Cetaceans are protected worldwide but vulnerable to incidental harm from an expanding array of human activities at sea. Managing potential hazards to these highly-mobile populations increasingly requires a detailed understanding of their seasonal distributions and habitats. Using distance sampling methodology, we built statistical models of cetacean density—the number of individual animals found per square kilometer of area—from environmental variables for 26 species and 3 multi-species guilds, and produced maps showing average density across the modeled region.
The Marine-life Data and Analysis Team (MDAT) is comprised of the Marine Geospatial Ecology Lab (MGEL) of Duke University, the NOAA National Centers for Coastal Ocean Science (NCCOS), the NOAA Northeast Fisheries Science Center (NEFSC), The Nature Conservancy (TNC) and Loyola University Chicago. MDAT works with regional ocean data portals, councils, and stakeholders to characterize and map marine life along the US Atlantic Coast. MDAT collaborations have produced individual species or species guild products for over a hundred species across three taxa: marine mammals, avian species, and fish species. MDAT also provides summary products that are built upon the individual species data layers to allow quick access to map summaries about potential biological, management, or sensitivity groups of interest. Types of summary products include total abundance or biomass, species richness, and species diversity indicies that can aid the user in seeing broad patterns in the underlying data or model results.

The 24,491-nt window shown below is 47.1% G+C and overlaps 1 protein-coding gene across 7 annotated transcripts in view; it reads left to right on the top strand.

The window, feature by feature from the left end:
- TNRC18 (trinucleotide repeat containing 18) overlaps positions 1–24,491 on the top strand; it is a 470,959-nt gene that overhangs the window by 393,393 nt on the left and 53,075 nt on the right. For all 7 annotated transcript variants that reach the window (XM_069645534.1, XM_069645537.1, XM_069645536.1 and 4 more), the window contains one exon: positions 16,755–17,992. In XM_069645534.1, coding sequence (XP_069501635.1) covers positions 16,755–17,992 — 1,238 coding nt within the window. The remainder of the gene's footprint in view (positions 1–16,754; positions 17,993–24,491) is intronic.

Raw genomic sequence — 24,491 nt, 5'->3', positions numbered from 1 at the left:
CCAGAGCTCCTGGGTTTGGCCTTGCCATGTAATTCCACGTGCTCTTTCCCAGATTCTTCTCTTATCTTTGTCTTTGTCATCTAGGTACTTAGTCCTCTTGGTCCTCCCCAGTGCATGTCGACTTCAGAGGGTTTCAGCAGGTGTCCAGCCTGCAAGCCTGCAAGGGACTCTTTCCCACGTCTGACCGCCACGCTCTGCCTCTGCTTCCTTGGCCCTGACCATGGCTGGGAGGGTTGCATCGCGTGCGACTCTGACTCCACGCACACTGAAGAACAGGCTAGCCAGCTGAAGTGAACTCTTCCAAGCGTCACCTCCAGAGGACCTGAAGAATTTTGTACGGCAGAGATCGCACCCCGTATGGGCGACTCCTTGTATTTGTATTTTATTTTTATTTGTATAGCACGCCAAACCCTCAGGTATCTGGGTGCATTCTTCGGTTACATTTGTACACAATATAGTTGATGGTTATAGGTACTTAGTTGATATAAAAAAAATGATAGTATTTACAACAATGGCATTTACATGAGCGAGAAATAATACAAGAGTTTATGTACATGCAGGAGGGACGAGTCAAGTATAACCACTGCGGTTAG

As human activities expand beyond national jurisdictions to the high seas, there is increasing need to consider anthropogenic impacts to species that inhabit these waters. The current scarcity of scientific observations of cetaceans in the high seas impedes the assessment of population-level impacts of these activities. The U.S. Navy Atlantic Fleet Training and Testing Area extends from a well-surveyed region within the U.S. Exclusive Economic Zone into a large region of the western North Atlantic sparsely surveyed for cetaceans. We modeled densities of 15 cetacean taxa using available line transect survey data and habitat covariates and extrapolated predictions to sparsely surveyed regions.